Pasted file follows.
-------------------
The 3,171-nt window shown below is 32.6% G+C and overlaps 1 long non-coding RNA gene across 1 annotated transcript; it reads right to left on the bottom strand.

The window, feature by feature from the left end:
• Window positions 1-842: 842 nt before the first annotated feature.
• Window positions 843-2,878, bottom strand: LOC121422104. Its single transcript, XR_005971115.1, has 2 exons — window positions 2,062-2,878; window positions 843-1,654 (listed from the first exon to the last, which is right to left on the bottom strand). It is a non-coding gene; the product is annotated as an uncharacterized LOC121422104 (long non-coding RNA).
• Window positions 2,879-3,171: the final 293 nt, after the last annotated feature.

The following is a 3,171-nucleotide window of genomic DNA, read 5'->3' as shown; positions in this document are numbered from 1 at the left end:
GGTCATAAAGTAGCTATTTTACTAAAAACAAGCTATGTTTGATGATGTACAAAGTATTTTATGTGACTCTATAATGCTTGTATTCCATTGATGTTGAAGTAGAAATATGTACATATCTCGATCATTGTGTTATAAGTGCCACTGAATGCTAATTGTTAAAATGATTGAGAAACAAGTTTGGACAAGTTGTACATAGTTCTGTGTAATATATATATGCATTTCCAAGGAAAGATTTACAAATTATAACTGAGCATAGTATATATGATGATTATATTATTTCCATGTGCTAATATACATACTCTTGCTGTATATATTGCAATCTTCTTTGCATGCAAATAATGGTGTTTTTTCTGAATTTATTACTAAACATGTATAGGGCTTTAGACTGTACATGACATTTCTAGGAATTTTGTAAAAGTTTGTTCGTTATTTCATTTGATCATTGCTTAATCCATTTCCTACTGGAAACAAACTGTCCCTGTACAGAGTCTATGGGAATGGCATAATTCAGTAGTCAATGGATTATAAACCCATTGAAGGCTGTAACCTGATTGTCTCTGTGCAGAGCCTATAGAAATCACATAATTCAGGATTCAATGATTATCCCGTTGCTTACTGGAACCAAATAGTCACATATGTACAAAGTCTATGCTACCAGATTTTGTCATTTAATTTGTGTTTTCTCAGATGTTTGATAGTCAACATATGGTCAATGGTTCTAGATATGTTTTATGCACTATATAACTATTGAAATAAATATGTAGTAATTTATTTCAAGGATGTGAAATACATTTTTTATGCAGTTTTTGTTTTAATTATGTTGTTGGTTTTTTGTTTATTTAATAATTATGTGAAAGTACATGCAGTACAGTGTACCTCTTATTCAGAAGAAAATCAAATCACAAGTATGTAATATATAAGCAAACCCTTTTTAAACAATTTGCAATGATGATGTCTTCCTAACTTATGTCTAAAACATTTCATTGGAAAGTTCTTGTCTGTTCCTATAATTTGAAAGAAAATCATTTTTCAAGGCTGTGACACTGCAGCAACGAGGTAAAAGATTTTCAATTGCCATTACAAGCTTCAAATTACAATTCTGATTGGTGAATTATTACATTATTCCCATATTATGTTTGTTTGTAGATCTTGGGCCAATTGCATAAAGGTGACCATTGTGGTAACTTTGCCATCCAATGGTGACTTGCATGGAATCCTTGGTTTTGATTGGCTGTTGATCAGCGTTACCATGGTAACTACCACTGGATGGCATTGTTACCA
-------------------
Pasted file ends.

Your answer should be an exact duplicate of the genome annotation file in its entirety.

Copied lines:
The 3,171-nt window shown below is 32.6% G+C and overlaps 1 long non-coding RNA gene across 1 annotated transcript; it reads right to left on the bottom strand.

The window, feature by feature from the left end:
• Window positions 1-842: 842 nt before the first annotated feature.
• Window positions 843-2,878, bottom strand: LOC121422104. Its single transcript, XR_005971115.1, has 2 exons — window positions 2,062-2,878; window positions 843-1,654 (listed from the first exon to the last, which is right to left on the bottom strand). It is a non-coding gene; the product is annotated as an uncharacterized LOC121422104 (long non-coding RNA).
• Window positions 2,879-3,171: the final 293 nt, after the last annotated feature.

The following is a 3,171-nucleotide window of genomic DNA, read 5'->3' as shown; positions in this document are numbered from 1 at the left end:
GGTCATAAAGTAGCTATTTTACTAAAAACAAGCTATGTTTGATGATGTACAAAGTATTTTATGTGACTCTATAATGCTTGTATTCCATTGATGTTGAAGTAGAAATATGTACATATCTCGATCATTGTGTTATAAGTGCCACTGAATGCTAATTGTTAAAATGATTGAGAAACAAGTTTGGACAAGTTGTACATAGTTCTGTGTAATATATATATGCATTTCCAAGGAAAGATTTACAAATTATAACTGAGCATAGTATATATGATGATTATATTATTTCCATGTGCTAATATACATACTCTTGCTGTATATATTGCAATCTTCTTTGCATGCAAATAATGGTGTTTTTTCTGAATTTATTACTAAACATGTATAGGGCTTTAGACTGTACATGACATTTCTAGGAATTTTGTAAAAGTTTGTTCGTTATTTCATTTGATCATTGCTTAATCCATTTCCTACTGGAAACAAACTGTCCCTGTACAGAGTCTATGGGAATGGCATAATTCAGTAGTCAATGGATTATAAACCCATTGAAGGCTGTAACCTGATTGTCTCTGTGCAGAGCCTATAGAAATCACATAATTCAGGATTCAATGATTATCCCGTTGCTTACTGGAACCAAATAGTCACATATGTACAAAGTCTATGCTACCAGATTTTGTCATTTAATTTGTGTTTTCTCAGATGTTTGATAGTCAACATATGGTCAATGGTTCTAGATATGTTTTATGCACTATATAACTATTGAAATAAATATGTAGTAATTTATTTCAAGGATGTGAAATACATTTTTTATGCAGTTTTTGTTTTAATTATGTTGTTGGTTTTTTGTTTATTTAATAATTATGTGAAAGTACATGCAGTACAGTGTACCTCTTATTCAGAAGAAAATCAAATCACAAGTATGTAATATATAAGCAAACCCTTTTTAAACAATTTGCAATGATGATGTCTTCCTAACTTATGTCTAAAACATTTCATTGGAAAGTTCTTGTCTGTTCCTATAATTTGAAAGAAAATCATTTTTCAAGGCTGTGACACTGCAGCAACGAGGTAAAAGATTTTCAATTGCCATTACAAGCTTCAAATTACAATTCTGATTGGTGAATTATTACATTATTCCCATATTATGTTTGTTTGTAGATCTTGGGCCAATTGCATAAAGGTGACCATTGTGGTAACTTTGCCATCCAATGGTGACTTGCATGGAATCCTTGGTTTTGATTGGCTGTTGATCAGCGTTACCATGGTAACTACCACTGGATGGCATTGTTACCA